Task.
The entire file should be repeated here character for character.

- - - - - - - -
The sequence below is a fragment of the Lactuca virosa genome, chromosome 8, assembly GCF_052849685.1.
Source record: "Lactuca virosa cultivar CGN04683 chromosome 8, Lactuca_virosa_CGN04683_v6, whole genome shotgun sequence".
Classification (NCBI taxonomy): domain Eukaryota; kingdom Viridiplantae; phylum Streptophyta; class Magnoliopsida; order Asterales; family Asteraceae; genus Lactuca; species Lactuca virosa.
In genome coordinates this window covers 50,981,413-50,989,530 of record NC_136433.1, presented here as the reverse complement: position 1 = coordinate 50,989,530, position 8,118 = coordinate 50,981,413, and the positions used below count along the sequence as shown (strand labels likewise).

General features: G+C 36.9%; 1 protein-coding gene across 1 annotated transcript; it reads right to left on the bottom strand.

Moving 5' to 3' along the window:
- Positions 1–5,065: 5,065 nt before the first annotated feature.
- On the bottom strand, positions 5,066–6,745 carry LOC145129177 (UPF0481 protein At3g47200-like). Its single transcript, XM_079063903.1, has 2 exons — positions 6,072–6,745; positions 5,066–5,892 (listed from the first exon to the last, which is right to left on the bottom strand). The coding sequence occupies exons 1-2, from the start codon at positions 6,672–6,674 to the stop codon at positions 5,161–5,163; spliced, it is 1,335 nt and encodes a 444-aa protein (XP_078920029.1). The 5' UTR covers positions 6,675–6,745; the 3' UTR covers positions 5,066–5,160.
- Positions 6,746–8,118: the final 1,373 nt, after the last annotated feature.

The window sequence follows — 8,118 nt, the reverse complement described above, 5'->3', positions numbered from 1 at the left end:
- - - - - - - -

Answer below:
The sequence below is a fragment of the Lactuca virosa genome, chromosome 8, assembly GCF_052849685.1.
Source record: "Lactuca virosa cultivar CGN04683 chromosome 8, Lactuca_virosa_CGN04683_v6, whole genome shotgun sequence".
Classification (NCBI taxonomy): domain Eukaryota; kingdom Viridiplantae; phylum Streptophyta; class Magnoliopsida; order Asterales; family Asteraceae; genus Lactuca; species Lactuca virosa.
In genome coordinates this window covers 50,981,413-50,989,530 of record NC_136433.1, presented here as the reverse complement: position 1 = coordinate 50,989,530, position 8,118 = coordinate 50,981,413, and the positions used below count along the sequence as shown (strand labels likewise).

General features: G+C 36.9%; 1 protein-coding gene across 1 annotated transcript; it reads right to left on the bottom strand.

Moving 5' to 3' along the window:
- Positions 1–5,065: 5,065 nt before the first annotated feature.
- On the bottom strand, positions 5,066–6,745 carry LOC145129177 (UPF0481 protein At3g47200-like). Its single transcript, XM_079063903.1, has 2 exons — positions 6,072–6,745; positions 5,066–5,892 (listed from the first exon to the last, which is right to left on the bottom strand). The coding sequence occupies exons 1-2, from the start codon at positions 6,672–6,674 to the stop codon at positions 5,161–5,163; spliced, it is 1,335 nt and encodes a 444-aa protein (XP_078920029.1). The 5' UTR covers positions 6,675–6,745; the 3' UTR covers positions 5,066–5,160.
- Positions 6,746–8,118: the final 1,373 nt, after the last annotated feature.

The window sequence follows — 8,118 nt, the reverse complement described above, 5'->3', positions numbered from 1 at the left end: